The people in the running for the prestigious Commonwealth Short Story Prize 2014 were announced yesterday. The Commonwealth Short Story Prize 2014 shortlist includes ;
- Ikanre, Adelehin Ijasan (Nigeria)
- All Them Savages, Michelle Sacks (South Africa)
- Let’s Tell This Story Properly, Jennifer Nansubuga Makumbi (Uganda)
The East African in the running Jennifer Makumbi is a Ugandan novelist and short story writer who studied Creative Writing at Manchester Metropolitan University. In 2012, her short story The Accidental Seaman was published in Moss Side Stories by Crocus Books. She will be remembered by some as the winner of the winner of the Saga of the Kwani Manuscript Project last year with her novel Kintu.
She lives in Manchester (God I hope she doesn’t support United; wait if she did this season is punishment enough) where she teaches Creative Writing at Lancaster University part-time as an Associate Lecturer. While some of us still haven’t seen Kintu, she is currently working on her second novel, Nnambi.
The Nigerian fellow Adelehin Ijasan isn’t just here so that his countrymen are annoyed that a Pan African prize dares not have one of their nationals. The Lagos born and bred gentleman is a medical doctor and ophthalmology resident. His first published work appeared in The Deepening. Subsequently, his short fiction has featured in magazines and websites including Membra Disjecta, Everyday Fiction (The Best of Everyday Fiction), The Tiny Globule, Takahe and On the Premises – where he came second in the short story competition in 2008.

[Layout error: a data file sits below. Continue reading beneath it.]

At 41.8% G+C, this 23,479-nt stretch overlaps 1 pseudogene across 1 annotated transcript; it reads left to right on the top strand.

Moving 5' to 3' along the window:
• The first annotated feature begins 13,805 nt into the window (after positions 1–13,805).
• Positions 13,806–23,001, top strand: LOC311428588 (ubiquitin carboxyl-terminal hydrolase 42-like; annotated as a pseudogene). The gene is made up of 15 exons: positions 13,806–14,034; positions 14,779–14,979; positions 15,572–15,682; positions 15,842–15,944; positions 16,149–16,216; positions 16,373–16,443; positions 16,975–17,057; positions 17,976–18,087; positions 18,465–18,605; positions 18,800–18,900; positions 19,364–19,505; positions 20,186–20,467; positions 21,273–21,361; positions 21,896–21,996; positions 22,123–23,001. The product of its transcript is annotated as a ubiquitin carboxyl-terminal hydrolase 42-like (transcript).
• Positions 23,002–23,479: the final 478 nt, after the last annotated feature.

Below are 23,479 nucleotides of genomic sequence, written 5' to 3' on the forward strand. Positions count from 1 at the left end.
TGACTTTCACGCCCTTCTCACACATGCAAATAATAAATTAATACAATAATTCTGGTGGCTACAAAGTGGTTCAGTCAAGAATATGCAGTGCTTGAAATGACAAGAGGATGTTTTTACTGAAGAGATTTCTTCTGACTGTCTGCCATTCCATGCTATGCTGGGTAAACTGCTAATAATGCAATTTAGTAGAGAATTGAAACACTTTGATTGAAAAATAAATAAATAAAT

Then there is Michelle Sacks. She is not the diversity candidate if her pedigree is to be analysed. The South African-born writer holds a Master’s Degree in English from the University of Cape Town, and has been shortlisted twice for the PEN Prize for Southern African Fiction. Her short stories have been published in the 2007 and 2011 editions of the JM Coetzee-judged anthology, African Pens, as well as in New Contrast and Akashic Books.
That’s some serious people in that list so anyone who entered the prize can’t complain about the quality of their work.